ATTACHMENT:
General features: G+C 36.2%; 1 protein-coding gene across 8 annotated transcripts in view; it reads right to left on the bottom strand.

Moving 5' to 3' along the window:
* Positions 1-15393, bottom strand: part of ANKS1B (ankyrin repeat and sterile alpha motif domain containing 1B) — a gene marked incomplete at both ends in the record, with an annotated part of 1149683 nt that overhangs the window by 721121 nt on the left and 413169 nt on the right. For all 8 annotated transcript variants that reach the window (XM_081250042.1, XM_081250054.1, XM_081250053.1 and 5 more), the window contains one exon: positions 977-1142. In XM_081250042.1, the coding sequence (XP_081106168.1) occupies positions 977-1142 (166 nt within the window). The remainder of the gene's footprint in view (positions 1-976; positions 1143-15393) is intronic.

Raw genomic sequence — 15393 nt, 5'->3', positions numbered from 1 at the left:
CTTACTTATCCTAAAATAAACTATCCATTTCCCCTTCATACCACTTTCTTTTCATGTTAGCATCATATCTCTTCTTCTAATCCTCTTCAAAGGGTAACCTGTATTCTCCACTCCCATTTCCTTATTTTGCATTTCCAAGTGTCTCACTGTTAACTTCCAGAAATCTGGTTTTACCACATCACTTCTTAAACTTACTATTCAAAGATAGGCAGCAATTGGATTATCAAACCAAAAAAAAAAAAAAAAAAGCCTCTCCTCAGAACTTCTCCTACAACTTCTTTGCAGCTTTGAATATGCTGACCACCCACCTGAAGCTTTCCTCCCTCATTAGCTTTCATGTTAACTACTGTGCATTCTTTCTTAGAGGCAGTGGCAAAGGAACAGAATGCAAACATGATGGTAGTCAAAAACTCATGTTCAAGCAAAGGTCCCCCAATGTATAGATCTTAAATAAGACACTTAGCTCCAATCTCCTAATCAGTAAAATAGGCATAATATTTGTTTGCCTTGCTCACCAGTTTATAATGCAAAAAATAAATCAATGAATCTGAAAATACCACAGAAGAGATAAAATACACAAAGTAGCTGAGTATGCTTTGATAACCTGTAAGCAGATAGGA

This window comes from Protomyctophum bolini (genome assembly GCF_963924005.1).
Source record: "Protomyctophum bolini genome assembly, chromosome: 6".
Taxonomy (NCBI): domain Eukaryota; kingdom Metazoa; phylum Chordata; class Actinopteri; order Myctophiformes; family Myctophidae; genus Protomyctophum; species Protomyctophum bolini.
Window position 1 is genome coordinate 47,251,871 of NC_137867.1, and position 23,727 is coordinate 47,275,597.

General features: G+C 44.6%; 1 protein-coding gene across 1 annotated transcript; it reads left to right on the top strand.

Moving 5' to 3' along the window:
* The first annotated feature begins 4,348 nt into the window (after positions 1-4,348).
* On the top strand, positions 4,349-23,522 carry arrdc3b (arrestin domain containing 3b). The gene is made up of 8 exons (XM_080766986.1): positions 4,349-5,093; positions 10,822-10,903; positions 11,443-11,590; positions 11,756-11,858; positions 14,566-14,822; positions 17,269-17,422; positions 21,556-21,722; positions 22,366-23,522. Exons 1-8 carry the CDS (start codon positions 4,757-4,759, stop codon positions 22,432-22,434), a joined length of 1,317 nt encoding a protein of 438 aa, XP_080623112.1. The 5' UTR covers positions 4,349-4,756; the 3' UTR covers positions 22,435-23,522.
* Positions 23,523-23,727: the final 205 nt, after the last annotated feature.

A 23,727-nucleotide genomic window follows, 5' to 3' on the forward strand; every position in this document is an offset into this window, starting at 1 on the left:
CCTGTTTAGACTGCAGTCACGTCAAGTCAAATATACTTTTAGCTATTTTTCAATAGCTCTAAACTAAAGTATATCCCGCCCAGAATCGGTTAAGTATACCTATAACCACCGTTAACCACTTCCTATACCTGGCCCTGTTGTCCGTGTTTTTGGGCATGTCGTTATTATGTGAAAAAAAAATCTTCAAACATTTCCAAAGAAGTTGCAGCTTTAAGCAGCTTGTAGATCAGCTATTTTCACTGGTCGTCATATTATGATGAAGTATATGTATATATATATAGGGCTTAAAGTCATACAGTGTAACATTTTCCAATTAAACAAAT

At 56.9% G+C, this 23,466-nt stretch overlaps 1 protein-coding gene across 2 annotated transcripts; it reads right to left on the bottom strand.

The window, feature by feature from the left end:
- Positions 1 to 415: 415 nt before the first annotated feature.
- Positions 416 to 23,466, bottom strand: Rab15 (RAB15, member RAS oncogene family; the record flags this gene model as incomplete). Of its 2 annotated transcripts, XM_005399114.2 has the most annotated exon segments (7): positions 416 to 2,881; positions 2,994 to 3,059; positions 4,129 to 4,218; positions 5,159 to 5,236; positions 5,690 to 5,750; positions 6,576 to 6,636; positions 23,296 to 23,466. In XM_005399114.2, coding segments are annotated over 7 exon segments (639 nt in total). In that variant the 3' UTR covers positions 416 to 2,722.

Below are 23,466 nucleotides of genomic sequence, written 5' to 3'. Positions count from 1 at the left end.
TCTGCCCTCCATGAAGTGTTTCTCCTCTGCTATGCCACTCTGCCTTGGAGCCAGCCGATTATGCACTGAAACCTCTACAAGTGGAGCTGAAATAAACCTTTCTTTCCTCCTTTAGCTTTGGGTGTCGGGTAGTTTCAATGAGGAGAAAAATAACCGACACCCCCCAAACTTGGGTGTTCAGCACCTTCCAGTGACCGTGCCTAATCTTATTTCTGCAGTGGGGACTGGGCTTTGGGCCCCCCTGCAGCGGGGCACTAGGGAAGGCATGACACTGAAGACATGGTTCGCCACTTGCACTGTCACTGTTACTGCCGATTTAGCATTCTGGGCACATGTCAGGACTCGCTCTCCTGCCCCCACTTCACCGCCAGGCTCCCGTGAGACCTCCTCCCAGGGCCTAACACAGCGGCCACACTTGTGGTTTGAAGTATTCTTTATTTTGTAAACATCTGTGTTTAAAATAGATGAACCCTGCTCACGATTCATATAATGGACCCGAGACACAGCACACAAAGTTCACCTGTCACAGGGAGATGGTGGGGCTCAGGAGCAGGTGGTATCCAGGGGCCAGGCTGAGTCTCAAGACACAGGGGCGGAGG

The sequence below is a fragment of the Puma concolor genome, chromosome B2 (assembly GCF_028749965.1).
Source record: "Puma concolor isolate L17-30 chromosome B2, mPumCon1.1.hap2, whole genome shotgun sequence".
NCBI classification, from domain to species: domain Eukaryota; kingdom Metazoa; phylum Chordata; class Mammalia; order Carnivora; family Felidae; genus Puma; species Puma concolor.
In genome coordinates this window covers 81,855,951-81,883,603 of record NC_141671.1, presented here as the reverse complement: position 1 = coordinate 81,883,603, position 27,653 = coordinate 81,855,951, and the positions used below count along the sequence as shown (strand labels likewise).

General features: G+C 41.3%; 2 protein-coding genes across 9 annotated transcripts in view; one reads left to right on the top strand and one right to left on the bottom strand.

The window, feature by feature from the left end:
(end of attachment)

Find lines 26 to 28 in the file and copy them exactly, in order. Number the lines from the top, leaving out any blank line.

In genome coordinates this window covers 81,855,951-81,883,603 of record NC_141671.1, presented here as the reverse complement: position 1 = coordinate 81,883,603, position 27,653 = coordinate 81,855,951, and the positions used below count along the sequence as shown (strand labels likewise).

General features: G+C 41.3%; 2 protein-coding genes across 9 annotated transcripts in view; one reads left to right on the top strand and one right to left on the bottom strand.

The window, feature by feature from the left end: